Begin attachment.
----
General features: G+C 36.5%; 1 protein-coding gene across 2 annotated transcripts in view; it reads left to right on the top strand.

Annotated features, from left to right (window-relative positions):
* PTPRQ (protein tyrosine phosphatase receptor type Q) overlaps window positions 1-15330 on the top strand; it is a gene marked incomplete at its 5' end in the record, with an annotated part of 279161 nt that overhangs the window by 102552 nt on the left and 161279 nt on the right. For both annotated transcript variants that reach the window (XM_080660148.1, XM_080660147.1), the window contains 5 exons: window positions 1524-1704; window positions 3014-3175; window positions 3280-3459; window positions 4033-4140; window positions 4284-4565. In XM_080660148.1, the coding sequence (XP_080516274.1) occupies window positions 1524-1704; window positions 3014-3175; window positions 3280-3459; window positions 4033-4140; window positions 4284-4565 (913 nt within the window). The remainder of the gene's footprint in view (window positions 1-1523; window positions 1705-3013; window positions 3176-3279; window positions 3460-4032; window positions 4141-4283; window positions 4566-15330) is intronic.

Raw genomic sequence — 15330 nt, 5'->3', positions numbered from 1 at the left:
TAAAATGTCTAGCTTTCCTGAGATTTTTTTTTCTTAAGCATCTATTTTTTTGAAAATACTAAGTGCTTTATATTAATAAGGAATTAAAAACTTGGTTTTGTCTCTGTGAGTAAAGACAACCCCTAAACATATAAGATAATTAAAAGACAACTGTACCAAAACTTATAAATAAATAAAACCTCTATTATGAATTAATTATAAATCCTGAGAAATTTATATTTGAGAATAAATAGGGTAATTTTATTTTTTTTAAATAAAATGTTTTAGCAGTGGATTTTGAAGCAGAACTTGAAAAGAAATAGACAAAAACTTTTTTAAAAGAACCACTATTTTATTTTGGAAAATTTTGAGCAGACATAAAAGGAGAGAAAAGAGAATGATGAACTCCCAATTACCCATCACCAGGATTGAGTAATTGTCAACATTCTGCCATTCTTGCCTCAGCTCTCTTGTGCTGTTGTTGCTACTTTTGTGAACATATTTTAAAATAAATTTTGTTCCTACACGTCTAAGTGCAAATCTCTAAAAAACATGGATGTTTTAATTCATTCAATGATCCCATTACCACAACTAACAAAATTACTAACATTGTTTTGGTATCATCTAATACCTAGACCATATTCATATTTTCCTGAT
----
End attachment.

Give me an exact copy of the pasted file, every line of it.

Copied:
General features: G+C 36.5%; 1 protein-coding gene across 2 annotated transcripts in view; it reads left to right on the top strand.

Annotated features, from left to right (window-relative positions):
* PTPRQ (protein tyrosine phosphatase receptor type Q) overlaps window positions 1-15330 on the top strand; it is a gene marked incomplete at its 5' end in the record, with an annotated part of 279161 nt that overhangs the window by 102552 nt on the left and 161279 nt on the right. For both annotated transcript variants that reach the window (XM_080660148.1, XM_080660147.1), the window contains 5 exons: window positions 1524-1704; window positions 3014-3175; window positions 3280-3459; window positions 4033-4140; window positions 4284-4565. In XM_080660148.1, the coding sequence (XP_080516274.1) occupies window positions 1524-1704; window positions 3014-3175; window positions 3280-3459; window positions 4033-4140; window positions 4284-4565 (913 nt within the window). The remainder of the gene's footprint in view (window positions 1-1523; window positions 1705-3013; window positions 3176-3279; window positions 3460-4032; window positions 4141-4283; window positions 4566-15330) is intronic.

Raw genomic sequence — 15330 nt, 5'->3', positions numbered from 1 at the left:
TAAAATGTCTAGCTTTCCTGAGATTTTTTTTTCTTAAGCATCTATTTTTTTGAAAATACTAAGTGCTTTATATTAATAAGGAATTAAAAACTTGGTTTTGTCTCTGTGAGTAAAGACAACCCCTAAACATATAAGATAATTAAAAGACAACTGTACCAAAACTTATAAATAAATAAAACCTCTATTATGAATTAATTATAAATCCTGAGAAATTTATATTTGAGAATAAATAGGGTAATTTTATTTTTTTTAAATAAAATGTTTTAGCAGTGGATTTTGAAGCAGAACTTGAAAAGAAATAGACAAAAACTTTTTTAAAAGAACCACTATTTTATTTTGGAAAATTTTGAGCAGACATAAAAGGAGAGAAAAGAGAATGATGAACTCCCAATTACCCATCACCAGGATTGAGTAATTGTCAACATTCTGCCATTCTTGCCTCAGCTCTCTTGTGCTGTTGTTGCTACTTTTGTGAACATATTTTAAAATAAATTTTGTTCCTACACGTCTAAGTGCAAATCTCTAAAAAACATGGATGTTTTAATTCATTCAATGATCCCATTACCACAACTAACAAAATTACTAACATTGTTTTGGTATCATCTAATACCTAGACCATATTCATATTTTCCTGAT